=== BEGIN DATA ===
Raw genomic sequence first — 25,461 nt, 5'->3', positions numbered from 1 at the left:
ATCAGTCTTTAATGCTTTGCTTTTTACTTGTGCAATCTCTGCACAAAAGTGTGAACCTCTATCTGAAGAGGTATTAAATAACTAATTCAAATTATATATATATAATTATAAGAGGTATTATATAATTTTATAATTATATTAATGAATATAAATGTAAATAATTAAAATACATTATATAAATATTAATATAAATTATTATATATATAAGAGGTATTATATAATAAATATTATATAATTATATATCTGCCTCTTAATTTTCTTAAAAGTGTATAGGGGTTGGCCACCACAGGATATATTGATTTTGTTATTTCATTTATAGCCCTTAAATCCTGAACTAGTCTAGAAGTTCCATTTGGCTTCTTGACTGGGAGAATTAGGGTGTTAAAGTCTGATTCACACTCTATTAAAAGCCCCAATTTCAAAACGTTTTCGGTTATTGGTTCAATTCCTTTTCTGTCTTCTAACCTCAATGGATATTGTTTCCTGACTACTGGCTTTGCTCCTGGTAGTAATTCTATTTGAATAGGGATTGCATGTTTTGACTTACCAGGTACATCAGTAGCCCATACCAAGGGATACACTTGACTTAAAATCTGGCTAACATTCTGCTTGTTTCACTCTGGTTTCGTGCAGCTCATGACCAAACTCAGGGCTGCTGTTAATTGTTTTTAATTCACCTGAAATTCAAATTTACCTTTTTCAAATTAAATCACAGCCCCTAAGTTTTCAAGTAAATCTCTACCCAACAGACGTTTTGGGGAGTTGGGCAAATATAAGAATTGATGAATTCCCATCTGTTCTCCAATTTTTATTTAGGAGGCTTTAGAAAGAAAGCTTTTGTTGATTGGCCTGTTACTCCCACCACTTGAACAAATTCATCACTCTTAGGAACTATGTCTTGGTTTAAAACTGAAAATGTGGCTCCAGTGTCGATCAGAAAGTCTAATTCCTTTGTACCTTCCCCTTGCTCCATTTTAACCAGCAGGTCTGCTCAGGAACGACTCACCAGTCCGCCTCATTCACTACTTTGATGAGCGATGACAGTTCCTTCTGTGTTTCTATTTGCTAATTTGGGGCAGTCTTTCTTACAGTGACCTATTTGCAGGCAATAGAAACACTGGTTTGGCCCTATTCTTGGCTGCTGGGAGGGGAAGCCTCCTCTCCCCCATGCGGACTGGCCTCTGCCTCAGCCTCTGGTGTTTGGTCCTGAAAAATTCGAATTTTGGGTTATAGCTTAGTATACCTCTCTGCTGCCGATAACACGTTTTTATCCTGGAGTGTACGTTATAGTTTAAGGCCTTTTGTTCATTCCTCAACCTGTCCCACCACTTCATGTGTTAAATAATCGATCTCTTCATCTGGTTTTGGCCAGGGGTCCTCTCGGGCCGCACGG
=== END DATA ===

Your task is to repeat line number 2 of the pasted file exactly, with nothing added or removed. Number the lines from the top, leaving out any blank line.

ATCAGTCTTTAATGCTTTGCTTTTTACTTGTGCAATCTCTGCACAAAAGTGTGAACCTCTATCTGAAGAGGTATTAAATAACTAATTCAAATTATATATATATAATTATAAGAGGTATTATATAATTTTATAATTATATTAATGAATATAAATGTAAATAATTAAAATACATTATATAAATATTAATATAAATTATTATATATATAAGAGGTATTATATAATAAATATTATATAATTATATATCTGCCTCTTAATTTTCTTAAAAGTGTATAGGGGTTGGCCACCACAGGATATATTGATTTTGTTATTTCATTTATAGCCCTTAAATCCTGAACTAGTCTAGAAGTTCCATTTGGCTTCTTGACTGGGAGAATTAGGGTGTTAAAGTCTGATTCACACTCTATTAAAAGCCCCAATTTCAAAACGTTTTCGGTTATTGGTTCAATTCCTTTTCTGTCTTCTAACCTCAATGGATATTGTTTCCTGACTACTGGCTTTGCTCCTGGTAGTAATTCTATTTGAATAGGGATTGCATGTTTTGACTTACCAGGTACATCAGTAGCCCATACCAAGGGATACACTTGACTTAAAATCTGGCTAACATTCTGCTTGTTTCACTCTGGTTTCGTGCAGCTCATGACCAAACTCAGGGCTGCTGTTAATTGTTTTTAATTCACCTGAAATTCAAATTTACCTTTTTCAAATTAAATCACAGCCCCTAAGTTTTCAAGTAAATCTCTACCCAACAGACGTTTTGGGGAGTTGGGCAAATATAAGAATTGATGAATTCCCATCTGTTCTCCAATTTTTATTTAGGAGGCTTTAGAAAGAAAGCTTTTGTTGATTGGCCTGTTACTCCCACCACTTGAACAAATTCATCACTCTTAGGAACTATGTCTTGGTTTAAAACTGAAAATGTGGCTCCAGTGTCGATCAGAAAGTCTAATTCCTTTGTACCTTCCCCTTGCTCCATTTTAACCAGCAGGTCTGCTCAGGAACGACTCACCAGTCCGCCTCATTCACTACTTTGATGAGCGATGACAGTTCCTTCTGTGTTTCTATTTGCTAATTTGGGGCAGTCTTTCTTACAGTGACCTATTTGCAGGCAATAGAAACACTGGTTTGGCCCTATTCTTGGCTGCTGGGAGGGGAAGCCTCCTCTCCCCCATGCGGACTGGCCTCTGCCTCAGCCTCTGGTGTTTGGTCCTGAAAAATTCGAATTTTGGGTTATAGCTTAGTATACCTCTCTGCTGCCGATAACACGTTTTTATCCTGGAGTGTACGTTATAGTTTAAGGCCTTTTGTTCATTCCTCAACCTGTCCCACCACTTCATGTGTTAAATAATCGATCTCTTCATCTGGTTTTGGCCAGGGGTCCTCTCGGGCCGCACGG